Feasting and celebrating begin on December 13 with Lucia Day, which legend says is the longest night of the year and a time when man and beast need extra nourishment.
In years past when the celebration took place in the home, Lucia (Queen of Light) was portrayed by the eldest daughter.
She was dressed in a white gown with a crown of candles in her hair. She would wake her parents by singing the familiar Italian song "Santa Lucia" and bring them coffee, buns, cookies, and occasionally "glogg" (a mulled wine).
Today, nearly every town, school, and day-care center has their own Lucia. There is also an official popular election to choose a Lucia to preside at the big parade in Stockholm.
Introduced in Sweden from Germany, the Christmas tree has been a part of Christmas in Sweden since the 1700s.
It was not until the present century that the custom became general, however. Nearly every Swedish household now brings in a tree one or two days before Christmas and decorates it with sparkling objects, gaily wrapped candies, glass bulbs, and straw ornaments, with electric lights or candles.
Christmas Eve, then is the height of the festivities. Traditionally it is a day when no work should be done other than seeing to one's livestock.
This is the day of the Christmas feast, which comprises a smцrgеsbord including a few traditional dishes such as ham, jellied pigs feet, lutfisk and rice porridge.
Lutfisk (sun-cured cod served in cream sauce) is most likely a throwback to a period of fasting from pre-Reformation times.
The Christmas feast also includes a tradition called "dipping in the kettle" (doppa i grytan), in which the assembled family and guests dip bits of dark bread in a pot filled with drippings of pork, sausage, and corned beef.
Symbolically this calls to mind, in the midst of thanksgiving and plenty, all those who are in need and hunger.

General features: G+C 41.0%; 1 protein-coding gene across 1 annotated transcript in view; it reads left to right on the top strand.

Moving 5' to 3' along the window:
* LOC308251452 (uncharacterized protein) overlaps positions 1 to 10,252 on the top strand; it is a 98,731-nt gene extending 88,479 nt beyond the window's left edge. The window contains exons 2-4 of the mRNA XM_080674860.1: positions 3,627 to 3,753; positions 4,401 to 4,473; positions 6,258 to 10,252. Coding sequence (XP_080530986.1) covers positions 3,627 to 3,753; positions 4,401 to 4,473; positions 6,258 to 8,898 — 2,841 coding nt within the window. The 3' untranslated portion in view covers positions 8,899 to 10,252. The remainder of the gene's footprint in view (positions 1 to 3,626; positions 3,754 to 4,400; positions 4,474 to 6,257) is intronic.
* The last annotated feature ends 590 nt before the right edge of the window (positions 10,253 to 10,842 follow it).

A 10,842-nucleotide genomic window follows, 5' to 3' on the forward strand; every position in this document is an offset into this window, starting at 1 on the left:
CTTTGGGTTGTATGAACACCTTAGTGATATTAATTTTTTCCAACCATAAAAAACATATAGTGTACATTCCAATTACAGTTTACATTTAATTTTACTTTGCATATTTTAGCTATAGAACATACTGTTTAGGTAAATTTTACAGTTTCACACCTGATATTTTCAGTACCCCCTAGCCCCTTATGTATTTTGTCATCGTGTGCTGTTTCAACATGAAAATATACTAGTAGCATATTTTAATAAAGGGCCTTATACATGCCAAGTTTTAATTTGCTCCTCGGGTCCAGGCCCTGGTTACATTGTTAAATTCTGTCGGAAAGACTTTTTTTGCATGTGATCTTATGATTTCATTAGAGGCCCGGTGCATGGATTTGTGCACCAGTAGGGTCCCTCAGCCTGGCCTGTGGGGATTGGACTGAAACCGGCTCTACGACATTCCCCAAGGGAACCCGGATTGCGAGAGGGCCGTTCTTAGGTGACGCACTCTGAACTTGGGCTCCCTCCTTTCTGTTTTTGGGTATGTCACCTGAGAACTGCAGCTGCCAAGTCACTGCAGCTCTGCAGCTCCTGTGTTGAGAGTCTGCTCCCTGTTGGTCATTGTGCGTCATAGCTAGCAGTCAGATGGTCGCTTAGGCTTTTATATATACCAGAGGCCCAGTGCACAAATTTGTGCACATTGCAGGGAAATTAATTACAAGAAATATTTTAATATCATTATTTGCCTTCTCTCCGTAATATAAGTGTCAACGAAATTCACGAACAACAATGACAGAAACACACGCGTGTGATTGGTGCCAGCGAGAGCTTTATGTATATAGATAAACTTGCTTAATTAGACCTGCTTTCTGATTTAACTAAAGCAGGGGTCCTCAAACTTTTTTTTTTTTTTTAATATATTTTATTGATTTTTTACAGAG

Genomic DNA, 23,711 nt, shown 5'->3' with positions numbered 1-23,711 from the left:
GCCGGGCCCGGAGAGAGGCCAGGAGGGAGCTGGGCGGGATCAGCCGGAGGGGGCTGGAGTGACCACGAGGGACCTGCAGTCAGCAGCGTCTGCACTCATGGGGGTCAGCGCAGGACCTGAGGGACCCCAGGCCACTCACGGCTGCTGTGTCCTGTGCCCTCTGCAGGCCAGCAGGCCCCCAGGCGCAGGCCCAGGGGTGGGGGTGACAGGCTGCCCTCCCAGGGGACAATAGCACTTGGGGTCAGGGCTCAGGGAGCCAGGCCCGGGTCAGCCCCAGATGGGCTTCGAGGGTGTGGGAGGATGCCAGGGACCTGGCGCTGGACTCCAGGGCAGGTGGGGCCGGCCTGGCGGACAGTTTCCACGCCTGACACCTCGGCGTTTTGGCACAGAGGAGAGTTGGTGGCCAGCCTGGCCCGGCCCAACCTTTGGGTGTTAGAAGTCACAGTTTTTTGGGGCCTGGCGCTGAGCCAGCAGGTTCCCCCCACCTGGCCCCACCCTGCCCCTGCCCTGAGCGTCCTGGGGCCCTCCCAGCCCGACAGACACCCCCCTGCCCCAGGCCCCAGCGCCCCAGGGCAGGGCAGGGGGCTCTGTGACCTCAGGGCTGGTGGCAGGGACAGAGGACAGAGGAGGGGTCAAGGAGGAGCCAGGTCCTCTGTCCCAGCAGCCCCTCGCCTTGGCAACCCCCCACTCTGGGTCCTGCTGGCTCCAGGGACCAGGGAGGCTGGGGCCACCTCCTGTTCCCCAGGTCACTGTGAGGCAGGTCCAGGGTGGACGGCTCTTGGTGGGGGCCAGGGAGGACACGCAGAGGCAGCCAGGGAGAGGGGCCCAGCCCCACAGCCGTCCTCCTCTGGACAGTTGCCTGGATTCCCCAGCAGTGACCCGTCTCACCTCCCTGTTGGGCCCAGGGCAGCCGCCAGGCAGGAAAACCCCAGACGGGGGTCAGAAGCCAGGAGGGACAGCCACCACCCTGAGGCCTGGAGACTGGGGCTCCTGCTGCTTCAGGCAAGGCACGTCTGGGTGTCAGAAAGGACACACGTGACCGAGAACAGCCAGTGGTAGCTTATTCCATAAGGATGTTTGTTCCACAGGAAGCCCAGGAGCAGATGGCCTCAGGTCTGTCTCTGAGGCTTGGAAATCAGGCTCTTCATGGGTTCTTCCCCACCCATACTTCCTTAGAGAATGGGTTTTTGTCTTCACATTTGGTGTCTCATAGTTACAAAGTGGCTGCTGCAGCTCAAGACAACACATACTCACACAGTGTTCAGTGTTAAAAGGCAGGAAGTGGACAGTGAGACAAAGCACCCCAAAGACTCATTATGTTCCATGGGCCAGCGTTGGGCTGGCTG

After dinner all gather around the Christmas tree to open presents. These gifts are brought by the Jultomten, a gnome who lives in the barn, if there is one, and is very similar to the Danish Nisse.
The Jultomten is credited with looking after the family and their livestock. Toward the turn of the past century a Swedish artist began producing greeting cards illustrated with gnomes.
Her figures were a tremendous success and soon the Jultomten had assumed a role comparable to that of the various Santa Claus figures in other countries. He is believed to come with presents.
In many households nowadays, someone disguised as a life-sized gnome comes on Christmas Eve with a large sack of gifts. Sadly, in many areas the costume of the gift-bringer is changing from a gnome-like outfit to a Santa Claus suit due to merchandising influence from the U.S.
By tradition, Swedes attend church in the very early hours of Christmas morning. In olden days it was a custom to have a race to the church in sleds or wagons or even home from the services.
The winner of the race was believed to have the best harvest the coming year. Otherwise, the day is spent quietly within the family circle, with Christmas parties and get-togethers the following day and on throughout the holidays until Knut's Day.
Christmas finally ends on January 13.
When King Canute was king of Sweden a thousand years ago he decreed that the Christmas feasting should be twenty days. While some countries observe the Twelve Days of Christmas, another week is added to the celebration in Sweden.